The price that we pay to live the lives we live in our developed society may not be noticeable to the average person but one only needs to turn off the television, the computer and the video game system and take a real look around them and they may be quite surprised to see that that price is quite high as our culture disappears, our lives become overrun with trivial things, our health fails, morals take a steep nosedive and children no longer know how to be children.

In this regard, the Cuban people who fight to keep their culture intact, who continue to instill morals in their children, who get to know and love their neighbors, who make every attempt to be happy with what they have despite adversity are many steps ahead of the rest of us.

Ready for your own unforgettable Cuba Holidays? Share about where you want to travel in our next contest!

About the Author: Andrea MacEachern:  I am a freelance writer and photographer currently living in Cape Breton, Nova Scotia. It wasn’t until I was asked to write a script for a 30-minute short film that I realized my passion was for the written word and I’ve been writing ever since!  My work has been featured in numerous publications including Chicken Soup for the Beach Lover’s Soul, Cats and Kittens, Simple Pleasures of the Kitchen (anthology), and Fate Magazine.

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cubaUrban Agriculture in Cuba

When you think of Cuba, some of the first things to come to mind are likely to be cigars, rum cocktails and its colourful revolutionary history. You may be surprised to learn, however, that Cuba is a world leader in the field of urban agriculture, with more than half of its produce now grown in a city environment. Cuba’s capital, Havana, has developed a model of inner-city food production that is currently emulated in many other cities, including Detroit and Istanbul.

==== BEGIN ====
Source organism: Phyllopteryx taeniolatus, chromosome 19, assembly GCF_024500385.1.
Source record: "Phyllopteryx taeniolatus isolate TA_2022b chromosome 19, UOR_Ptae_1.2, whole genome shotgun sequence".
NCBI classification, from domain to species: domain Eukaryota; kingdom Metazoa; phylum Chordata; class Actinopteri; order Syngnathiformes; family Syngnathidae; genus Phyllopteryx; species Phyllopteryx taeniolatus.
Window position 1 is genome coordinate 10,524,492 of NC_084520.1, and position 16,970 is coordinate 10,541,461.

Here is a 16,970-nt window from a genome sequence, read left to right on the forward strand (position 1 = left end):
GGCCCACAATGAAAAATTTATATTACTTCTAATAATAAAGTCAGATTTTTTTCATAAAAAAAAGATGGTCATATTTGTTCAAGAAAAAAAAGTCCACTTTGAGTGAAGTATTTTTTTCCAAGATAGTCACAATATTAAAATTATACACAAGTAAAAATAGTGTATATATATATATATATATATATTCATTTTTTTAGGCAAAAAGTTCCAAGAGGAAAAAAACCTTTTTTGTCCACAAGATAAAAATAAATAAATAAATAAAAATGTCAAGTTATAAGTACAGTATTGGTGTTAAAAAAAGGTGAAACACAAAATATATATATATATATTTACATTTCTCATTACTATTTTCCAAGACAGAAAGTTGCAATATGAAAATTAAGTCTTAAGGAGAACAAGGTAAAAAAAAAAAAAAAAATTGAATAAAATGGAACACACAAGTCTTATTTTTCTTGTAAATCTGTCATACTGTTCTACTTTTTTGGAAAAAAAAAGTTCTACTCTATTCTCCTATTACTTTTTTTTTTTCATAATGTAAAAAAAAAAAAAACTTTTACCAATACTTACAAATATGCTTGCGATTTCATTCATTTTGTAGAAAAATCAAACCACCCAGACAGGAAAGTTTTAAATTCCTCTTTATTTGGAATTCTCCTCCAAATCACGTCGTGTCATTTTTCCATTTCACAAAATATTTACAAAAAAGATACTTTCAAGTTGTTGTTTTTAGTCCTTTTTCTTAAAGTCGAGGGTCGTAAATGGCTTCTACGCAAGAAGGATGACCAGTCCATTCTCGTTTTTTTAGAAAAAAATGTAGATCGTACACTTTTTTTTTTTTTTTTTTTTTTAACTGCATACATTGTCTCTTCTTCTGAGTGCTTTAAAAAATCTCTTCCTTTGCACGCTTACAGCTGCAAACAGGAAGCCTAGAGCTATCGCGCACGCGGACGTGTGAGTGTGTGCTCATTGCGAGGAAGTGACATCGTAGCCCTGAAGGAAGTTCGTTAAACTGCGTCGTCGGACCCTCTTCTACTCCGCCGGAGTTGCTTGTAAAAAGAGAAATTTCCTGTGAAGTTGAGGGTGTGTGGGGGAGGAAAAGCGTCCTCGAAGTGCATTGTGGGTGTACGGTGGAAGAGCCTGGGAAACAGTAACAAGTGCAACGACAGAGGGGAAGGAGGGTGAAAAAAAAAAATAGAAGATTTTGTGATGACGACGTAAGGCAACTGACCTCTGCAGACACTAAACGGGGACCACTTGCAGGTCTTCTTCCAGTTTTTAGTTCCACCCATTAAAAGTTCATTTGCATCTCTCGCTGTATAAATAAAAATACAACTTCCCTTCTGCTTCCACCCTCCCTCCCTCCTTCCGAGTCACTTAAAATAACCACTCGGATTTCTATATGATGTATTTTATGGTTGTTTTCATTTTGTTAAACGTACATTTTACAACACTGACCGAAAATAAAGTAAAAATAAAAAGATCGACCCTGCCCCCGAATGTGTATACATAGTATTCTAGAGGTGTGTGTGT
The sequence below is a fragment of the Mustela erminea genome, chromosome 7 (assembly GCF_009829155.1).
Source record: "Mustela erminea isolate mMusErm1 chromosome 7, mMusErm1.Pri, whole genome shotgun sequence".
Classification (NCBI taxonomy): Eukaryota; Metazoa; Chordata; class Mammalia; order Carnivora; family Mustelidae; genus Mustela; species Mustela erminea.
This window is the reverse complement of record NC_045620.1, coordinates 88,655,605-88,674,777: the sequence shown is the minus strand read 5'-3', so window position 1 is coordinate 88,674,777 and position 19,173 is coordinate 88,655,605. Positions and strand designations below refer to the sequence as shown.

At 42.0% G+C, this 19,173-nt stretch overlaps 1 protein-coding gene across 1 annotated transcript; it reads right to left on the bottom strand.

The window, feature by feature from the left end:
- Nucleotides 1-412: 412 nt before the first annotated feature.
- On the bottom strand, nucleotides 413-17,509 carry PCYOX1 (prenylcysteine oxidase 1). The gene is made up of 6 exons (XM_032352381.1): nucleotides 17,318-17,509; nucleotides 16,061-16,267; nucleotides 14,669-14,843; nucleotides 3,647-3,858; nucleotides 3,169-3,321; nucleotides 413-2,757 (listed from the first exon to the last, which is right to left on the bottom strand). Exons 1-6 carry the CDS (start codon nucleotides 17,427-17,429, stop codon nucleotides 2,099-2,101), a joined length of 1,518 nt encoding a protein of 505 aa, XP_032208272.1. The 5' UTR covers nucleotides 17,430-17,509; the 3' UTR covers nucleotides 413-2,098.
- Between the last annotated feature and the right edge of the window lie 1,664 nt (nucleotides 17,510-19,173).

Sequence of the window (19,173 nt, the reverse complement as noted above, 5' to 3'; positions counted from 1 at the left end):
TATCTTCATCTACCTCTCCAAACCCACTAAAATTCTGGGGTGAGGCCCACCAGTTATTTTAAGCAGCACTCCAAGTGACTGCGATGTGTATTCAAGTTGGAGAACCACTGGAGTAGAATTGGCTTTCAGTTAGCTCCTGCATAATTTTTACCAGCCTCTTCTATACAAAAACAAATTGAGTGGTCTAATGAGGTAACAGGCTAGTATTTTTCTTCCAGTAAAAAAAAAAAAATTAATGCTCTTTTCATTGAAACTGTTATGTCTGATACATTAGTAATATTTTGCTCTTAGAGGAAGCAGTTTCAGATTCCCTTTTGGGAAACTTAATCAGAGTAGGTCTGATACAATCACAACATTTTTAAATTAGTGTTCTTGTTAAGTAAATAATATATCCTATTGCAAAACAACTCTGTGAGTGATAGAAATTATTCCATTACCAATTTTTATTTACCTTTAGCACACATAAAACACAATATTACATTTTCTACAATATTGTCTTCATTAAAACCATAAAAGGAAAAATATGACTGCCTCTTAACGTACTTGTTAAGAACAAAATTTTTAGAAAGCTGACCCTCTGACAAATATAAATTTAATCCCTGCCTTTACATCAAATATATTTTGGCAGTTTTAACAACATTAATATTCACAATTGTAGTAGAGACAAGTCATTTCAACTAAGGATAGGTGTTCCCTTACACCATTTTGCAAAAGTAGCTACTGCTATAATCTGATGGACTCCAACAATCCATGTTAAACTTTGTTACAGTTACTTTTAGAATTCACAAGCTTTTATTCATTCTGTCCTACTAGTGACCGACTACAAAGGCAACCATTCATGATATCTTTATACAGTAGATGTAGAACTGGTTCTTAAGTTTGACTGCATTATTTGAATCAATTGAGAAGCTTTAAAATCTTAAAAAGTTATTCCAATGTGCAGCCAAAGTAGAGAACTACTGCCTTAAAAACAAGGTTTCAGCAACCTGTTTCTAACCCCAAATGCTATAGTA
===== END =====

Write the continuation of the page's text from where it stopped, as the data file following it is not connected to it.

The origins of the practice

During the era of the Soviet Bloc, Cuba’s food was largely imported from overseas, along with agricultural supplies and raw materials. In 1989, when the Soviet Union collapsed, Cuba experienced the sudden onset of food shortages and responded in an innovative and proactive way. With a US embargo in place, fuel had been in short supply, making transport of crops from rural areas difficult to maintain and it quickly became obvious that local solutions would be vital, so residents began planting food crops in any available space. In cities, such as Havana, this included back yards, porches and derelict spaces in their neighbourhoods.

Development

The Ministry of Agriculture soon recognised the value of this endeavour and began to support the citizens, in conjunction with government officials in Havana, by clarifying legal issues over land use and providing growing space, free of charge, to anybody who wanted it. With the introduction of organic cultivation methods, developed by government horticulturalists, as well as simple irrigation equipment, the production of food in urban spaces grew and the practice continues to increase, providing ample food for Cuba’s population and ensuring the Cuban cuisine is not just tasty but healthy as well.

Agriculture tourism

In addition to being interesting as a socio-economic phenomenon, Havana’s agricultural developments are a draw for tourists who want to experience this unusual way of life and to sample the fresh food which is produced this way. Not only can tourists visit these organic smallholdings, but they can also volunteer on them in much the same way as volunteers get involved in the Israeli kibbutz system. Whilst staying on the farms, travellers enjoy the simplicity of a lifestyle that is rarely seen in more industrialised nations, including the UK, as well as witnessing an extraordinary success story first hand. One of the great advantages of holidaying in one of Havana’s urban farms is that you are able to enjoy the great outdoor experience of a country holiday, whilst being close enough to all of the city’s tourist attractions to pay them a visit.

Travelling to Cuba

As Cuba is a popular holiday destination, it is very easy to book flights from the UK. For added convenience, Heathrow provides long-stay parking facilities in conjunction with an overnight stay at their hotel, allowing you to be well rested before the fairly long flight. After all, if you’re going to be volunteering, you’ll need to save your energy for digging.